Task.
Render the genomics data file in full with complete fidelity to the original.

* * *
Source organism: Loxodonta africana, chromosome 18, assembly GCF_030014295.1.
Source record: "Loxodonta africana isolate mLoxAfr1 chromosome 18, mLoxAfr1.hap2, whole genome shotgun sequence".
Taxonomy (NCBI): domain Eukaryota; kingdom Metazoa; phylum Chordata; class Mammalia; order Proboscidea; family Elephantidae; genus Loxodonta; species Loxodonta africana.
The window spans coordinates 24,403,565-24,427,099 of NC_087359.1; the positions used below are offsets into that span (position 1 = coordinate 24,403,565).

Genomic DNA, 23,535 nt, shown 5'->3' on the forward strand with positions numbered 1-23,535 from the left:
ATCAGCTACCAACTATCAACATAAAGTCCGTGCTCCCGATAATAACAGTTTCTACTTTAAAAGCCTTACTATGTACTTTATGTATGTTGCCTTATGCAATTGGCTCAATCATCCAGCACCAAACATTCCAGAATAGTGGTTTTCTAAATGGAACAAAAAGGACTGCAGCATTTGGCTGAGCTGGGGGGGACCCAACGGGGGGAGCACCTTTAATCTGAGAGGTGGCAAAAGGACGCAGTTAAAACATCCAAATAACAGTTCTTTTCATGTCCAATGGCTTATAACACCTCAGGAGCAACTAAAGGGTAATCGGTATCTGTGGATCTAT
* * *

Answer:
Source organism: Loxodonta africana, chromosome 18, assembly GCF_030014295.1.
Source record: "Loxodonta africana isolate mLoxAfr1 chromosome 18, mLoxAfr1.hap2, whole genome shotgun sequence".
Taxonomy (NCBI): domain Eukaryota; kingdom Metazoa; phylum Chordata; class Mammalia; order Proboscidea; family Elephantidae; genus Loxodonta; species Loxodonta africana.
The window spans coordinates 24,403,565-24,427,099 of NC_087359.1; the positions used below are offsets into that span (position 1 = coordinate 24,403,565).

Genomic DNA, 23,535 nt, shown 5'->3' on the forward strand with positions numbered 1-23,535 from the left:
ATCAGCTACCAACTATCAACATAAAGTCCGTGCTCCCGATAATAACAGTTTCTACTTTAAAAGCCTTACTATGTACTTTATGTATGTTGCCTTATGCAATTGGCTCAATCATCCAGCACCAAACATTCCAGAATAGTGGTTTTCTAAATGGAACAAAAAGGACTGCAGCATTTGGCTGAGCTGGGGGGGACCCAACGGGGGGAGCACCTTTAATCTGAGAGGTGGCAAAAGGACGCAGTTAAAACATCCAAATAACAGTTCTTTTCATGTCCAATGGCTTATAACACCTCAGGAGCAACTAAAGGGTAATCGGTATCTGTGGATCTAT